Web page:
When the disciples came to Jesus and asked who will be the greatest in the kingdom, he called for a child to come to him, and answered, “Truly I tell you, unless you turn and become like children, you will never enter the kingdom. Whoever humbles himself like this child, he is the greatest in the kingdom of heaven” (Matt. 18:1–4). This exhortation is at the root of one of the most fascinating figures in the history of modern Catholicism: Thérèse of Lisieux (1873–1897).
Canonized in 1925 as St. Thérèse of the Child Jesus and of the Holy Face and declared a Doctor of the Church in 1997, I have known her as The Little Flower of Jesus and Thérèse of the Little Way. These popular, diminutive, and endearing titles capture the mystique and appeal of this very modern saint: a sweet, smiling, youthful girl, perfumed with an innocent and often lachrymose pietywho lived all too briefly as a Carmelite nun, was ravaged by tuberculosis, died a gruesome early death, and left a small body of autobiographical writings of piercing simplicity and depth.
A recent biography by Thomas R. Nevin, Thérèse of Lisieux: God’s Gentle Warrior, provides a richly detailed portrait of this remarkably mature spiritual child. We learn a great deal about the world of late nineteenth-century French Catholicism. It was an era of Republican, anti-clerical domination, and the Church responded by creating a counter-world of intense inward piety.
Born to parents fiercely loyal to Catholicism, every aspect of Thérèse’s life and imagination seems to have been formed by Catholic prayers and principles, so much so that her entrance into the Carmelite convent at Lisieux at age fifteen marked no significant change. Two of her older sisters were already in residence, and the third would soon follow, along with a close cousin. The otherworldly realm of the convent fulfilled and intensified the Catholic world in which young Thérèse was raised.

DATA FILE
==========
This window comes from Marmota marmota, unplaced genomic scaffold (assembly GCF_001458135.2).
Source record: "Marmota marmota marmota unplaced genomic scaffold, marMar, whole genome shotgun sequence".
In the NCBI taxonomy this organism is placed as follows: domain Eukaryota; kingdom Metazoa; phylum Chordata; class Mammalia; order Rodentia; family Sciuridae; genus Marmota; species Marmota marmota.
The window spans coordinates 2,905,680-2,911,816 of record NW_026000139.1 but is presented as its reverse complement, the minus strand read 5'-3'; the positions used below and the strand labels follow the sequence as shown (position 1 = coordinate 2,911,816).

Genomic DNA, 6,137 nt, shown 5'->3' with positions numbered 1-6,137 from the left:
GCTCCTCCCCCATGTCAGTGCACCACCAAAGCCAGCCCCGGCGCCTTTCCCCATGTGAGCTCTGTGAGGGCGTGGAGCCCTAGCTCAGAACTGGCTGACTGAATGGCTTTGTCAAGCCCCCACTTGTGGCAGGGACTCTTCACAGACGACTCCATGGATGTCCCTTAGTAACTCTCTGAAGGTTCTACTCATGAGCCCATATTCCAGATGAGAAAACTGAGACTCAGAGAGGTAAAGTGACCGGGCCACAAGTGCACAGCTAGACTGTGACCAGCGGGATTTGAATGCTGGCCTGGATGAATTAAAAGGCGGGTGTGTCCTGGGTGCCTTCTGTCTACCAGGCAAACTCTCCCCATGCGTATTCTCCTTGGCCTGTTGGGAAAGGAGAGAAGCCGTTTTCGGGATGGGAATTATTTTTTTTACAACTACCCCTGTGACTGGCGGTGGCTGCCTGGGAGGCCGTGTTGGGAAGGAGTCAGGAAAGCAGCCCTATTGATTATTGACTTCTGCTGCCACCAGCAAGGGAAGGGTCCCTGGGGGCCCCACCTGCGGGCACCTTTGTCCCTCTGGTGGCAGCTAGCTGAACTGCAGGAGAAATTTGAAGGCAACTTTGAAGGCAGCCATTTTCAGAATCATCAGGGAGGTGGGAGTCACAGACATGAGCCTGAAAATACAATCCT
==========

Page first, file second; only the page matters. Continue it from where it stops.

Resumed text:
In addition to helping us see the social and religious milieu of Thérèse’s youth, Nevin orients his readers to the remarkable combinations and paradoxes of her spiritual outlook.
Thérèse often endorses the disposition of radical acceptance: “L’Abandon est le fruit délicieux de l’Amour.” In her autobiographical writings, Thérèse expressed a desire to become dramatic witness to Christ. “Martyrdom: That is the dream of my youth.” She wanted to suffer as a missionary, to accept the heavy weight of the cross, to become a victim for the sake of Christ. “Like Joan of Arc,” she writes, “I would like to be burned at the stake.” And elsewhere: “When I think of all the torments that will be the lot of Christians at the time of the Antichrist, I feel my heart leap, and I would like for those torments to be reserved for me.”
Thérèse, however, did not achieve an ascetic disposition by way of exhortations toward iron-willed self-discipline and other strategies for suppressing the human instincts that so often elbow their way forward and demand their say. Instead, she often asserts herself in flights of spiritual egoism: “Me, I’m the CHILD of the Church.” She does not picture herself prostrate in obedience, but instead refers to Jesus as her “petit enfant.” In a very different but equally intimate and even more striking image, she sees herself being held by Jesus as his baby toy! Or in another place, she reversed the image, imagining within herself “the vocation of Priest. With what love, Jesus, would I bear You in my hands.”